Richard Ritenbaugh begins by recapping the first three chapters of the Book of Lamentation: "Woe is me" (Chapter 1), "God did it" (Chapter 2), and "If God is behind it, it must have been good" (Chapter 3). He then focuses on t. . .
Martin Collins, reviewing the episode of Habakkuk's frustration that God would use an evil people to punish Israel, points us to the prophet's resolve to cease being a fretful worrier and to become a responsible watcher, determined to understand the purpos. . .
Richard Ritenbaugh, acknowledging that it is tough to be a Christian, especially during a time when the United States Supreme Court, staffed by a majority of justices who have been given over to a reprobate mind, have deemed murder) the law of the land, ca. . .
Richard Ritenbaugh, focusing upon Book IV of the Psalms, corresponding with the fall festivals, singles out the Feast of Trumpets for its themes and imagery, as well as the Summary Psalm 149. Trumpets could be considered the opening salvo of the fall feast. . .
The situation that faced God's prophet, Jeremiah, and his scribe and companion, Baruch, in the last days of Judah's monarchy was one of depravity and despair. Charles Whitaker explores the historical, cultural, and religious context of the months just befo. . .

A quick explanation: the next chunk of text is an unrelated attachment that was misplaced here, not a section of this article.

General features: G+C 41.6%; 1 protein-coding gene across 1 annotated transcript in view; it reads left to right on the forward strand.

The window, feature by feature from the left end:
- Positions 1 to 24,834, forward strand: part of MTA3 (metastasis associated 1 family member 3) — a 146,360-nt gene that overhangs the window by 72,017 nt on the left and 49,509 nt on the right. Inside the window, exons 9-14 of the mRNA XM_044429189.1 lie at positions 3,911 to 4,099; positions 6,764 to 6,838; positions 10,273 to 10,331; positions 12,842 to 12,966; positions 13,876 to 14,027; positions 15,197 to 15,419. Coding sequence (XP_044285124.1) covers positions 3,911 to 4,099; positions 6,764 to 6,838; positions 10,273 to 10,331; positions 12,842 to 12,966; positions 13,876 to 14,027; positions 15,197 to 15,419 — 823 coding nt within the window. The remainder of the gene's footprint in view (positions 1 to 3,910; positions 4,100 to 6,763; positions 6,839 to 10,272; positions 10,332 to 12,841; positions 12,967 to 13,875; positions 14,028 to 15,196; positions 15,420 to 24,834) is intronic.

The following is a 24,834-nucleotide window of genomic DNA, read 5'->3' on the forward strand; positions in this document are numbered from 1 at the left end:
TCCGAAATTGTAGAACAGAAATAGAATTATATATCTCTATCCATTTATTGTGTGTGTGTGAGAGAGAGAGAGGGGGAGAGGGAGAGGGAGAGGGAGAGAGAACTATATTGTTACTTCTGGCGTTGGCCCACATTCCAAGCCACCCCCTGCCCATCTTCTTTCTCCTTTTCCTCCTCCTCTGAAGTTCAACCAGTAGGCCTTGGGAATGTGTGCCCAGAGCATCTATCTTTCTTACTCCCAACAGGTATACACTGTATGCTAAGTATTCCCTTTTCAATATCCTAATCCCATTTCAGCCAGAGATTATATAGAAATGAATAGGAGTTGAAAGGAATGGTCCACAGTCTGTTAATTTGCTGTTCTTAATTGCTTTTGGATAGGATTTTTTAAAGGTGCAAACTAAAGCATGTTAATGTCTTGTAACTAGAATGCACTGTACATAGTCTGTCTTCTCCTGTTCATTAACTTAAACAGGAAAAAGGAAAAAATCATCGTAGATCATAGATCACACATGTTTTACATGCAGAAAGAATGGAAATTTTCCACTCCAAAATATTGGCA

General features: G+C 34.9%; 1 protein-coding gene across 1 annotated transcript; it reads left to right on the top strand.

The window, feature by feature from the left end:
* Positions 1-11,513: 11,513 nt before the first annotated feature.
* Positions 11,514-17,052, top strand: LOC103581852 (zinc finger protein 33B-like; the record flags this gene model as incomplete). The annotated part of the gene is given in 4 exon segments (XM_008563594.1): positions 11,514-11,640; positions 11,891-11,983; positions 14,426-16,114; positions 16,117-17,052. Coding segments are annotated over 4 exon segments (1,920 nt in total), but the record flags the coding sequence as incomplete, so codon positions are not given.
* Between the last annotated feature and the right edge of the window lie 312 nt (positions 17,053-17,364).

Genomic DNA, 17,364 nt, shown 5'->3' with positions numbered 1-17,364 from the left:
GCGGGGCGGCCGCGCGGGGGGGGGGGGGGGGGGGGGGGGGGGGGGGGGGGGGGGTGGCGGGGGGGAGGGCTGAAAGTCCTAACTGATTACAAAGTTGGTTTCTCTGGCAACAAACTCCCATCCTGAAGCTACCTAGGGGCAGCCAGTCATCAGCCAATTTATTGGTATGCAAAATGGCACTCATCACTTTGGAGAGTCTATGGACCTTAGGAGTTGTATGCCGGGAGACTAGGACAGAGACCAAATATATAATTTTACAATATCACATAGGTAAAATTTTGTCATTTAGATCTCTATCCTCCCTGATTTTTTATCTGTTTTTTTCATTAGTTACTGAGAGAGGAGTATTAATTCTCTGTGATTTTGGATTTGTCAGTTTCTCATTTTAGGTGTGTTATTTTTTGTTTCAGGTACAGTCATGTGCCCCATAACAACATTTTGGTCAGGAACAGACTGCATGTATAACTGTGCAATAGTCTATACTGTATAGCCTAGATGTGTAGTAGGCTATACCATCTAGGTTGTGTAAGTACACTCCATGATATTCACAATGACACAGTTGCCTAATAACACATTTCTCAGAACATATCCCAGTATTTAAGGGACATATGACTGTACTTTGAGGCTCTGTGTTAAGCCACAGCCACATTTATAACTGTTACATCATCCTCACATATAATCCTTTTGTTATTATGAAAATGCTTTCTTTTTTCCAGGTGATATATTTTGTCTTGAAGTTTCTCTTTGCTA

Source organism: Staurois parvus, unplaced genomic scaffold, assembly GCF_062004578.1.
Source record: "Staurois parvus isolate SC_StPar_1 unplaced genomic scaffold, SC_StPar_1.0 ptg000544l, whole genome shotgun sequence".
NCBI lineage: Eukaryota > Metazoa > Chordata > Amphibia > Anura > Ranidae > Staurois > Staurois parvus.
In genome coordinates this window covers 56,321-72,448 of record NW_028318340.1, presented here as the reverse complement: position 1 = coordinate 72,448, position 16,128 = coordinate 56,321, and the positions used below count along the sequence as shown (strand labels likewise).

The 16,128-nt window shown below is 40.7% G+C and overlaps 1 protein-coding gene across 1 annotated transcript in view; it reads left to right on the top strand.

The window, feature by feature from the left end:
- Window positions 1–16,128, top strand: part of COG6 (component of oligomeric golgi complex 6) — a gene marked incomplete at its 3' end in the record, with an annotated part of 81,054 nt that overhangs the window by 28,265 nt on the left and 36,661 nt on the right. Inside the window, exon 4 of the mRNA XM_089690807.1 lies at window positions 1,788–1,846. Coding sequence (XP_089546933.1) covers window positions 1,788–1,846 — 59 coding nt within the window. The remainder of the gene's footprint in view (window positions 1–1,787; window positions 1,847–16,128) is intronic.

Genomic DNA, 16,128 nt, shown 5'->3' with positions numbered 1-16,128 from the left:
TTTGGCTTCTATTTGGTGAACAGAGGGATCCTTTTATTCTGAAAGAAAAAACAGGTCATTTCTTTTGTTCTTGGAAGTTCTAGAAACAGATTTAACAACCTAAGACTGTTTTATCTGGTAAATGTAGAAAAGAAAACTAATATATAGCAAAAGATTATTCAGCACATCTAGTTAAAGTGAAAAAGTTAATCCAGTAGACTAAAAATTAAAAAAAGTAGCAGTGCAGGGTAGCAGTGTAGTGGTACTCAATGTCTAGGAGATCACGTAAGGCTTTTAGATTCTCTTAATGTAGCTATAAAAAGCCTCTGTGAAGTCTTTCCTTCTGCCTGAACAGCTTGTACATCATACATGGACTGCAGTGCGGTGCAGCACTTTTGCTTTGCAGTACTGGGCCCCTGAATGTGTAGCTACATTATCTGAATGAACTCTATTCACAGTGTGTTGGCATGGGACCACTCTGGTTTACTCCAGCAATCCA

Believe it or not, we are all affected by slavery, as human servitude comes in many forms: physical, mental, emotional, spiritual, economic, political, etc. Martin Collins exposes modern slavery in its many guises, comparing it to the Bible's depiction of . . .
Conversion, our walk with God, is a lifelong process in which we endeavor to see things as God does. John Ritenbaugh admonishes Christians to understand and act on the fact that God is deeply involved in our lives.
When we partake of the tiny cup of wine at the Passover service, we usually think of its symbolism as Christ's blood shed for our sins. However, the cup itself and its contents have another, vital meaning for us!
John Ritenbaugh, in this powerful signature sermon, examines the vital missing spiritual component in believing, emphasizing that seeing doesn't necessarily lead to believing unless an active, productive, and trusting faith is added. The contemporaries of . . .